Data science teams are scrambling to update their models in the wake of extreme and unforeseen worldwide changes brought on by the global COVID-19 pandemic. In the face of these unprecedented events, one of the key concerns among many data scientists is that their current models could be generating inaccurate or misleading predictions. In the webinar, AI in Turbulent Times: Navigating Changing Conditions, we outlined the steps that data scientists can take to incorporate robustness into their model building processes.
Regardless of the systemic shock disrupting society and the economy, many organizations have critical functions, such as supply chain management, that leverage machine learning models and still need to operate as smoothly as possible. Distribution managers, for example, are working to ensure store shelves are stocked and deliveries are moving. As data science teams adjust to ever-changing circumstances, so too should the machine learning models they have in production.
Here are some key takeaways from the webinar that data scientists can leverage to account for historic unforeseen circumstances:
Take a Big Step Back
A poll taken at the beginning of the webinar about the confidence level of AI models in production, given the latest changes in the world, was telling. For those with models in production:
41.5% said they were certain some AI models are/will be producing bad predictions
41.5% said they suspect their AI models were producing bad predictions, but were unsure
17% said they have no idea how their AI models are performing
Because machine learning models are based on historic data to predict future events, the COVID-19 pandemic presents a unique challenge for data scientists because there are no similar events for comparison that can inform competent predictions.
A starting point for data scientists is to take a big step back and ask how their models could be impacted. Data science teams should also consider which actions the models are impacting and how operations could change as a result. Travel, retail, and oil prices, for example, have all changed significantly in the past few weeks alone, so it falls to data science teams and their organizations to assess which features are most crucial to their models.
Understand the Changes
After data science teams have evaluated and assessed which features have the greatest impact on their models, they can then consider how evaluating these feature changes will impact their operations. Once these changes are in place, organizations can get a more realistic understanding of where their new business priorities should be as they contend with constantly changing circumstances.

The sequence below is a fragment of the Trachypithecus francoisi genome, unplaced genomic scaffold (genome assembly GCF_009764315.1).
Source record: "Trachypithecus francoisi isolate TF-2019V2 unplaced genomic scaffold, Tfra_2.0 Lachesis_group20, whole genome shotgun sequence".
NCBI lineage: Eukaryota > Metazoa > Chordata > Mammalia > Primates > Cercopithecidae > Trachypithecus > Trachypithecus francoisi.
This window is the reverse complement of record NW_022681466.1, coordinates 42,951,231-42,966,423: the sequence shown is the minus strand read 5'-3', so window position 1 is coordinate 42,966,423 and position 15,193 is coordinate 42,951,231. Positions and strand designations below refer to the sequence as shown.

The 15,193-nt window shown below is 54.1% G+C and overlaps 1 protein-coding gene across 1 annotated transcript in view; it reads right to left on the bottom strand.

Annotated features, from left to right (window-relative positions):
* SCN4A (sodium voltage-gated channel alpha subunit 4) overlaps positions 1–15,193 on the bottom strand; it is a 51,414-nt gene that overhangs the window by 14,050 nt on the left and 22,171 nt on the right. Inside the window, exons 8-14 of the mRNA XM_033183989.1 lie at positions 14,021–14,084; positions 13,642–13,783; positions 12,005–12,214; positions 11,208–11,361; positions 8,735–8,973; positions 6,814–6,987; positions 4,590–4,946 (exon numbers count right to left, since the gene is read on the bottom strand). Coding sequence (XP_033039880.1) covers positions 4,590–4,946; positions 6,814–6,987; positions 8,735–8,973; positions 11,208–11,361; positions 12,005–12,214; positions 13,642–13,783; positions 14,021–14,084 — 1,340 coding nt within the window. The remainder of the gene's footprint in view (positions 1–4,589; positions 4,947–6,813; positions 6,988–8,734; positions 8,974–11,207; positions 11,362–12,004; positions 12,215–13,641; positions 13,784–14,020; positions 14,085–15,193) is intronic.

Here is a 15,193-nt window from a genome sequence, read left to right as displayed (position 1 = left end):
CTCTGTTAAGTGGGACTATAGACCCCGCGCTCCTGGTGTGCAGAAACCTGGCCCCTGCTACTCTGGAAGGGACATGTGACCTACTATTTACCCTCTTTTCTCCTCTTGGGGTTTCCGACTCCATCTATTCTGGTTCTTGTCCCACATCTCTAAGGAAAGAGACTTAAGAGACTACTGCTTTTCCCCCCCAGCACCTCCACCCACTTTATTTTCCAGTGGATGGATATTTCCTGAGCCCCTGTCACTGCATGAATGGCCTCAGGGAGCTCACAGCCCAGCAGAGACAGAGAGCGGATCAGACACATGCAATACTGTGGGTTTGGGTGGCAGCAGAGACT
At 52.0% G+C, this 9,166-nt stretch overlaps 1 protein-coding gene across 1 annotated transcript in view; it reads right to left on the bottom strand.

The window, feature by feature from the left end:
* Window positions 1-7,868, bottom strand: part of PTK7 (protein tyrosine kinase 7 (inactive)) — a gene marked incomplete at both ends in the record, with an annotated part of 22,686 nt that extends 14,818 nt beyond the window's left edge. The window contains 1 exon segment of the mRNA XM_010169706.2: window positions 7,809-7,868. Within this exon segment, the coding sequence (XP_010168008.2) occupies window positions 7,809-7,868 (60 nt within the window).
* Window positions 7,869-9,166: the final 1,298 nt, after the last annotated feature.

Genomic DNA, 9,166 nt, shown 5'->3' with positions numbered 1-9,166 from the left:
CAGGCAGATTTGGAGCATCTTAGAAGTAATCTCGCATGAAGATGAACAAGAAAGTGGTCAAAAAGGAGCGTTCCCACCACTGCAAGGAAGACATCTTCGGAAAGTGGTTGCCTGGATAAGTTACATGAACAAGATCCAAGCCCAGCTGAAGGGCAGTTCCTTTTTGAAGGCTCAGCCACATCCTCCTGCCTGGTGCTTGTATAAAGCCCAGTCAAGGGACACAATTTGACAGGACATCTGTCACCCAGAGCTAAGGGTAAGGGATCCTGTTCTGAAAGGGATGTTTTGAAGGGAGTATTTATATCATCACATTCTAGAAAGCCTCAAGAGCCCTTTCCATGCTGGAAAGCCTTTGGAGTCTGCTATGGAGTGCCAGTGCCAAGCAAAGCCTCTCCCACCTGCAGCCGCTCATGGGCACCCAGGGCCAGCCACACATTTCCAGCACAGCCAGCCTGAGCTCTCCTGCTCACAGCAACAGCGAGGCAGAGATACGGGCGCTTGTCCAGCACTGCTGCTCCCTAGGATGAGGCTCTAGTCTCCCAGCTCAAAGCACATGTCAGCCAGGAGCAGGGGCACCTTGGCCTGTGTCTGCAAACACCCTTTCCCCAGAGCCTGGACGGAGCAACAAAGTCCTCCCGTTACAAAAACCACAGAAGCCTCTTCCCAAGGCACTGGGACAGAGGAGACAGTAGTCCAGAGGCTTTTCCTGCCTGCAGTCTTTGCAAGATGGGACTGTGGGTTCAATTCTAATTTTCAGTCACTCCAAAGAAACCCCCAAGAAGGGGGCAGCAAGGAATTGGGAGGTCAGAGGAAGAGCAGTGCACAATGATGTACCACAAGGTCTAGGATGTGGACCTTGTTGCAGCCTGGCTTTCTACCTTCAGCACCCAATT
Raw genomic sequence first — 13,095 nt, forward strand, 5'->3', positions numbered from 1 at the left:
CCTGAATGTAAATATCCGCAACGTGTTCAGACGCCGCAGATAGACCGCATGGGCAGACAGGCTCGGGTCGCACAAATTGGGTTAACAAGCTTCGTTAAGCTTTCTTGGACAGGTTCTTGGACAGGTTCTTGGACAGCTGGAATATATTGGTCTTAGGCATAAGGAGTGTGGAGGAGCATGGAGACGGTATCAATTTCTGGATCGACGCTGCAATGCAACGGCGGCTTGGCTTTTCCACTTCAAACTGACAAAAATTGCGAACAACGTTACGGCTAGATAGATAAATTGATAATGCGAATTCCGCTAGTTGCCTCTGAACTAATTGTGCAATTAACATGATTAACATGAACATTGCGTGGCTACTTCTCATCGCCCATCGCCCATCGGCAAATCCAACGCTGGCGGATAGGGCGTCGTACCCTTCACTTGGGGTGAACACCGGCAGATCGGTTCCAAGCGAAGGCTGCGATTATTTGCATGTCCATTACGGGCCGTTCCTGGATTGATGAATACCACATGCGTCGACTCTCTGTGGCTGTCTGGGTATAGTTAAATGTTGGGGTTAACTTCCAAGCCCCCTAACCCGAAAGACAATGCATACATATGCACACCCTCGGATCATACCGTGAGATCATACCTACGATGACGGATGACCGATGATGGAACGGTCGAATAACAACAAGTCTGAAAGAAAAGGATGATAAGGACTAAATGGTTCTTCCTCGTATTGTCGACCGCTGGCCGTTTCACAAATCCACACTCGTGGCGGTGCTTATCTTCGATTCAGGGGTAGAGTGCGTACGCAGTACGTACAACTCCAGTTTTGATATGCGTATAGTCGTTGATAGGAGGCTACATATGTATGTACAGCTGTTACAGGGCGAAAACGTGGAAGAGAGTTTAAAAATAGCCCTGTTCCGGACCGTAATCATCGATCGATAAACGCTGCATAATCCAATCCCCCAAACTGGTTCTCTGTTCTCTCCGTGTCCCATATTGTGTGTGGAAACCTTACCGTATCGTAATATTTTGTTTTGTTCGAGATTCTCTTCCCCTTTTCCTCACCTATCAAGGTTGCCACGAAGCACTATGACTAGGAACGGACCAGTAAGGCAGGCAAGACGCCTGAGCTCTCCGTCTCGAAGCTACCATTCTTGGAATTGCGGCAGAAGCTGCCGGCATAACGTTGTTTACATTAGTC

Predicting missed appointments for medical outpatient visits isn't as important right now. On the other hand, building models to appropriately staff hospitals at the department level is currently vital.
Understanding what features the models are considering is essential to making the necessary changes and adjustments. These insights can help data science teams and business leaders pinpoint which operations they should prioritize.
Talk to your Models. Have a Plan.
Amid constantly shifting developments, data science teams need to do more than monitor models. Instead, it is important for data scientists to monitor changes to the models’ input distributions, to consider how data drift could be impacting findings, and understand how these changes affect their overall accuracy.
This requires implementing different thresholds for different models and considering how they should be adjusted in advance. When a model starts to stray from these thresholds, data science teams need to work with relevant parties so that they can respond accordingly. Organizations should develop a monitoring strategy that is individualized for different models and allows for setting data drift or accuracy thresholds. Without this approach, model monitoring becomes like watching water boil and ineffective.
The next step is ensuring the relevant teams are alerted to model changes. After all, a real-time iPhone app model could involve a different team then a weekly customer churn model on a terabyte of data. This coordination ensures that the correct parties are quickly notified of any changes affecting your model.
The COVID-19 pandemic has resulted in significant disruptions to communities worldwide. Understanding how to adjust models to new developments and prepare for even further disruptions will be essential to navigating the uncertain landscape ahead.
Click the banner above for a full webinar recording. NOTE: Network traffic from overwhelming participation in the live webinar caused the audio to cut out at times. Jay and Rajiv will try to answer any questions that were missed.
About the Authors:
Jay Schuren is the General Manager of our Time Series activities at DataRobot. Jay joined DataRobot through the acquisition of Nutonian in 2017, where he led the customer facing data science team and focused predominantly on time series use cases across all industries. Jay has over 10 years of experience and a PhD from Cornell University.
Rajiv Shah is a data scientist at DataRobot, where he works with customers to make and implement predictions. Previously, Rajiv has been part of data science teams at Caterpillar and State Farm. He enjoys data science and spends time mentoring data scientists, speaking at events, and having fun with blog posts. He has a PhD from the University of Illinois at Urbana Champaign.